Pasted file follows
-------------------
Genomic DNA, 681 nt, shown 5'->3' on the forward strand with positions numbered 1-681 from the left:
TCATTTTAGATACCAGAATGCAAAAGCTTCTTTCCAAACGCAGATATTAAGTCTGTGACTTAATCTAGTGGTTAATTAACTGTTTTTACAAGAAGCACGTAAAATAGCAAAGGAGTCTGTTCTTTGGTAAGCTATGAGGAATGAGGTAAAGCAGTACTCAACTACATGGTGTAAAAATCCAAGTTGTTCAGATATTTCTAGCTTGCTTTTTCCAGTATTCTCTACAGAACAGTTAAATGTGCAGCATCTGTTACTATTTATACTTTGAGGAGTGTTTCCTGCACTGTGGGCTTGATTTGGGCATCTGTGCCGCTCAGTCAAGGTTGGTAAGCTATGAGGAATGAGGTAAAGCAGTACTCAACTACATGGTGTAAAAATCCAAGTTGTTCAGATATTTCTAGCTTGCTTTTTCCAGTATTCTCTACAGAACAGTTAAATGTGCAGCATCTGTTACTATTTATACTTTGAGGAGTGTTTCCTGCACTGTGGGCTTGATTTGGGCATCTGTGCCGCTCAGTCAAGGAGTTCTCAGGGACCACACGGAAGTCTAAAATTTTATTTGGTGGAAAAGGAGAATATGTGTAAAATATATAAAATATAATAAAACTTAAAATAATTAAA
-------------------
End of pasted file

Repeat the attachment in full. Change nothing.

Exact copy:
Genomic DNA, 681 nt, shown 5'->3' on the forward strand with positions numbered 1-681 from the left:
TCATTTTAGATACCAGAATGCAAAAGCTTCTTTCCAAACGCAGATATTAAGTCTGTGACTTAATCTAGTGGTTAATTAACTGTTTTTACAAGAAGCACGTAAAATAGCAAAGGAGTCTGTTCTTTGGTAAGCTATGAGGAATGAGGTAAAGCAGTACTCAACTACATGGTGTAAAAATCCAAGTTGTTCAGATATTTCTAGCTTGCTTTTTCCAGTATTCTCTACAGAACAGTTAAATGTGCAGCATCTGTTACTATTTATACTTTGAGGAGTGTTTCCTGCACTGTGGGCTTGATTTGGGCATCTGTGCCGCTCAGTCAAGGTTGGTAAGCTATGAGGAATGAGGTAAAGCAGTACTCAACTACATGGTGTAAAAATCCAAGTTGTTCAGATATTTCTAGCTTGCTTTTTCCAGTATTCTCTACAGAACAGTTAAATGTGCAGCATCTGTTACTATTTATACTTTGAGGAGTGTTTCCTGCACTGTGGGCTTGATTTGGGCATCTGTGCCGCTCAGTCAAGGAGTTCTCAGGGACCACACGGAAGTCTAAAATTTTATTTGGTGGAAAAGGAGAATATGTGTAAAATATATAAAATATAATAAAACTTAAAATAATTAAA